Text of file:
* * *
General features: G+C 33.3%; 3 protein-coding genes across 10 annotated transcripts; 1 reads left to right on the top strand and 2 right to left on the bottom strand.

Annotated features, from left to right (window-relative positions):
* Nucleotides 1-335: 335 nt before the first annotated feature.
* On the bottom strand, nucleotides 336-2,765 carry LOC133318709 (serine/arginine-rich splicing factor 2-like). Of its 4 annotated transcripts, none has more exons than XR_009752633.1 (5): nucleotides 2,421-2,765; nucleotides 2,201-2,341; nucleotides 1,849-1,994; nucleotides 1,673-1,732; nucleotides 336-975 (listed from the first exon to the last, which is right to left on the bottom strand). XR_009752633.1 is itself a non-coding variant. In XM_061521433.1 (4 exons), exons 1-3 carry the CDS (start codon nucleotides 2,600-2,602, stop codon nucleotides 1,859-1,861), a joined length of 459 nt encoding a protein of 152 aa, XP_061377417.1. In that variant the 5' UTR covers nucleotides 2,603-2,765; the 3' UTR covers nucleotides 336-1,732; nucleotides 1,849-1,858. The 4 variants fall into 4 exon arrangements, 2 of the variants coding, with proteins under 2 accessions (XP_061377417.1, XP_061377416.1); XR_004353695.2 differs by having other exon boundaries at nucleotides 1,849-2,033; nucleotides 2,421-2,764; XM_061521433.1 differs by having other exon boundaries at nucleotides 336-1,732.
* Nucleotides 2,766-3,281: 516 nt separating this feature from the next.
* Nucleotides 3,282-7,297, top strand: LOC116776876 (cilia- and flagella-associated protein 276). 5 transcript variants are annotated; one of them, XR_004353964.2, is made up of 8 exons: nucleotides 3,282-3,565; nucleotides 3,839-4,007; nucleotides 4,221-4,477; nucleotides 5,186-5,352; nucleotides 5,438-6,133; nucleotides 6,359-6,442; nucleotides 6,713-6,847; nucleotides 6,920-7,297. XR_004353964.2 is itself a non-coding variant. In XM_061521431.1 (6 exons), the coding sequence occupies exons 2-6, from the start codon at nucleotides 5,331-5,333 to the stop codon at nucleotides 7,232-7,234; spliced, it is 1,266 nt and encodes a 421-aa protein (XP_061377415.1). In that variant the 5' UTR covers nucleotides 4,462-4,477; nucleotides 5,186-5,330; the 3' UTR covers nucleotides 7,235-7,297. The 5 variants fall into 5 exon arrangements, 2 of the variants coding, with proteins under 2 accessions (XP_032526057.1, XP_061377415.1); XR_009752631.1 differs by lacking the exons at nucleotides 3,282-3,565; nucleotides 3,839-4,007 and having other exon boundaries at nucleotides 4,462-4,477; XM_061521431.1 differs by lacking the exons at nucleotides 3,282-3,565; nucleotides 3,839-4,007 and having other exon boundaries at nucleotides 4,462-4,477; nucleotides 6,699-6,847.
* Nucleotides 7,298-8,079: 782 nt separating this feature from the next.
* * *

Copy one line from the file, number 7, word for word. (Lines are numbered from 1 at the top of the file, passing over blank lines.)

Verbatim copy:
* Nucleotides 7,298-8,079: 782 nt separating this feature from the next.